Roger Ebert may be best known for his film criticism, but a lesser-known fact about the Pulitzer Prize winner was his ardor for submitting cartoon captions to the New Yorker's weekly Cartoon Caption Contest.
The writer once claimed on his Chicago Sun-Times blog that he had submitted a caption for nearly every cartoon contest the magazine held.
He wrote in 2009:
“I have entered the New Yorker’s Cartoon Caption Contest almost weekly virtually since it began and have never even been a finalist. Mark Twain advised: ‘Write without pay until somebody offers to pay you. If nobody offers within three years, sawing wood is what you were intended for.’ I have done more writing for free for the New Yorker in the last five years than for anybody in the previous 40 years.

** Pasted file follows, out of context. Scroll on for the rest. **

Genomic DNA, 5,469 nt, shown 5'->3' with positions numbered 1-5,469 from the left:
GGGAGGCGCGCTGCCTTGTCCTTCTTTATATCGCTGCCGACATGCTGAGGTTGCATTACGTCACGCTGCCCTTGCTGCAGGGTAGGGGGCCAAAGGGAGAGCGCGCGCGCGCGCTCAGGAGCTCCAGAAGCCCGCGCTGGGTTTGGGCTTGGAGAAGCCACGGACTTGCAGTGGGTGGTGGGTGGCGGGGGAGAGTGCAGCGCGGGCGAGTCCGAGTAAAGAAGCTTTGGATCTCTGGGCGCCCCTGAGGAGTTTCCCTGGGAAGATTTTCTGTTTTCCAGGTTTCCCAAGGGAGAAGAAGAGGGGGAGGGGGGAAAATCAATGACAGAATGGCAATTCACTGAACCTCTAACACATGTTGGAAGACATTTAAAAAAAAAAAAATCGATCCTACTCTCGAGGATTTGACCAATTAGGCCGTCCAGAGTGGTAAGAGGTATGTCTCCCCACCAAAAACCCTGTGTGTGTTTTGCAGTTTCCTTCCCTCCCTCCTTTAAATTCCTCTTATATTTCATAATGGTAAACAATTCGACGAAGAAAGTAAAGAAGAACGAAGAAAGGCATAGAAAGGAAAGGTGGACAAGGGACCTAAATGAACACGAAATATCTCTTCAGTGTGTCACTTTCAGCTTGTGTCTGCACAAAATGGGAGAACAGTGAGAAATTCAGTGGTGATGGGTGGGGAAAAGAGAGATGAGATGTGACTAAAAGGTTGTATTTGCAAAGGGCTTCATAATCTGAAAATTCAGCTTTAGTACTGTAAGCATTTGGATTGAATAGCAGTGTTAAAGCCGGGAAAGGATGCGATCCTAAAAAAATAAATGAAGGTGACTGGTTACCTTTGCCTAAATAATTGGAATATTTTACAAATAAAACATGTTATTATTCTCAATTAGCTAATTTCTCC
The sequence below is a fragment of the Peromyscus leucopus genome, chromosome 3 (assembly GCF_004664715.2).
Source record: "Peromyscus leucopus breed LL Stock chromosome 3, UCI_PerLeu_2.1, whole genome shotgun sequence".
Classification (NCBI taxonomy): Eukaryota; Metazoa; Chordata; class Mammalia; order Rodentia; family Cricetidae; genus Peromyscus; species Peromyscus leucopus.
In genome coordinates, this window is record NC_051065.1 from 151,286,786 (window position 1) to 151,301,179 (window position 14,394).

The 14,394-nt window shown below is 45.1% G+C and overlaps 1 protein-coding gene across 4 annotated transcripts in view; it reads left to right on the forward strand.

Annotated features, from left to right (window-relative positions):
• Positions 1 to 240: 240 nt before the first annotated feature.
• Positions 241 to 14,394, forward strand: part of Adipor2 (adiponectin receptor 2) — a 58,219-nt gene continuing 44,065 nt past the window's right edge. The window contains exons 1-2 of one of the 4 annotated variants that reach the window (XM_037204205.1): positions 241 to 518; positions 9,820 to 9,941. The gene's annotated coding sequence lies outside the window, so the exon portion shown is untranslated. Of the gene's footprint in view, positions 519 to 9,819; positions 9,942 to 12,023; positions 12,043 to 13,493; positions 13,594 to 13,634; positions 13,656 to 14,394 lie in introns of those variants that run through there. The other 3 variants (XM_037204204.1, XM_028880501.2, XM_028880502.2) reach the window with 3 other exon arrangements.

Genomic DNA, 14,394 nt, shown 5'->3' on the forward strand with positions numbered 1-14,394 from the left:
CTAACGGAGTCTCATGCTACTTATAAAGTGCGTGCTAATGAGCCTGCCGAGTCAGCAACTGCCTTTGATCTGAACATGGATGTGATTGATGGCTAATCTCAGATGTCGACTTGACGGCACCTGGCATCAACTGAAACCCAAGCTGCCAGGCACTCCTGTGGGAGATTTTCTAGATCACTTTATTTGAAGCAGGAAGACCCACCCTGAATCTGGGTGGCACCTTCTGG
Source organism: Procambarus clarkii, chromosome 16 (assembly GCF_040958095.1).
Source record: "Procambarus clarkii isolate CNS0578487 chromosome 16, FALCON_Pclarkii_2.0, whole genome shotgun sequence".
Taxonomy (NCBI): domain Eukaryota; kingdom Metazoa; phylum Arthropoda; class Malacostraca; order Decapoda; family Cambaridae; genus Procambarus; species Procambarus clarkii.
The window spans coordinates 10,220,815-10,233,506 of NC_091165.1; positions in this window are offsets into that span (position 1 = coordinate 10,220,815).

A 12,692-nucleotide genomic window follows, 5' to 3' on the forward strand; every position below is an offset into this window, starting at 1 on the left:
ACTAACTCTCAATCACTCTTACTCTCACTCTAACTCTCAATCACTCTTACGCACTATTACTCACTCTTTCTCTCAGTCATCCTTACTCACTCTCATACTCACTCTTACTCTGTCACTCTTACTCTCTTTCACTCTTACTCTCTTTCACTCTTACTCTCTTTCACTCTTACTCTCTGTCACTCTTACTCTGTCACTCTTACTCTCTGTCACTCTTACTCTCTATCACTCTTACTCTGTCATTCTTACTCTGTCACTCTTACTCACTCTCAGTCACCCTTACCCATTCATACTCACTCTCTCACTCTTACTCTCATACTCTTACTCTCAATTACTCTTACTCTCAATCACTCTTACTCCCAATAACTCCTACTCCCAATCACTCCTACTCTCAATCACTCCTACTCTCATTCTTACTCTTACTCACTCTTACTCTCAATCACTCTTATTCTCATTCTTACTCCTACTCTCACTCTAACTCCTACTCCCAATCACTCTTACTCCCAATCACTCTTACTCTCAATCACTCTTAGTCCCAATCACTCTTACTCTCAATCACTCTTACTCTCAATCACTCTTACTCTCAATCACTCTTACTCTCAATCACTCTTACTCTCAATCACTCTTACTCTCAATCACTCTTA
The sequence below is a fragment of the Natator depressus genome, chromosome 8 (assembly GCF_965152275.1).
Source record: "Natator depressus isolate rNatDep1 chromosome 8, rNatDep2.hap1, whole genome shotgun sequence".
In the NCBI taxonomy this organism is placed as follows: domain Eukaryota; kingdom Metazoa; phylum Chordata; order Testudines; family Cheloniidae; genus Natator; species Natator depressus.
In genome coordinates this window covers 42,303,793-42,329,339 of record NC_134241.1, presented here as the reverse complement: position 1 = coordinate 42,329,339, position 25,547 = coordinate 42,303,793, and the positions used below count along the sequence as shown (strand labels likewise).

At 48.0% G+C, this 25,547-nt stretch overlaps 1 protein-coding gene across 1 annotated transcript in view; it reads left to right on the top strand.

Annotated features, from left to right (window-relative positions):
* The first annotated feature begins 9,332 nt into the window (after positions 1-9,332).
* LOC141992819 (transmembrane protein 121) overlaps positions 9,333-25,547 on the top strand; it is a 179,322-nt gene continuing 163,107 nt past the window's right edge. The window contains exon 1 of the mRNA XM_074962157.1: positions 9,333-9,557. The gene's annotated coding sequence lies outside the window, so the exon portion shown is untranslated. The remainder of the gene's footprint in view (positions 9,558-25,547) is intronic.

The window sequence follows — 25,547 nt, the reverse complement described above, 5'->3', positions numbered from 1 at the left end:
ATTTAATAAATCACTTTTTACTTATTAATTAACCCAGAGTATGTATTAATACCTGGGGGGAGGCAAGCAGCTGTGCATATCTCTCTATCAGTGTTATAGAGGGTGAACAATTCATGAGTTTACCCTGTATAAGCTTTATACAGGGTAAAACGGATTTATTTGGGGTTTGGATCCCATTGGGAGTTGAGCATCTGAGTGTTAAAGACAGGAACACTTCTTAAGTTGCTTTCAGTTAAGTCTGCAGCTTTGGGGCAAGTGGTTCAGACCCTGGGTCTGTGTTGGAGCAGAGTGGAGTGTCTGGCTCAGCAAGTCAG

It’s not that I think my cartoon captions are better than anyone else’s, although some weeks, understandably, I do. It’s that just once I want to see one of my damn captions in the magazine that publishes the best cartoons in the world. Is that too much to ask?”
To his delight, one of his captions was published two years later with this cartoon:
The New Yorker noted Ebert exaggerated a little when he said he entered almost every competition. According to the Bureau of Cartoon Caption Contest Statistics, the writer entered 107 of the 280 competitions.
Ebert died on Thursday at the age of 70. Even though he had to have part of his jaw removed because of cancer in 2006, he continued to work, garnering more than 800,000 followers on Twitter. It was just two days before his death when he announced he would be lessening his workload due to health. He is survived by his wife, Chaz Hammelsmith, a step-daughter and two step-grandchildren.
Check out some of Ebert’s submissions that didn’t make the cut below: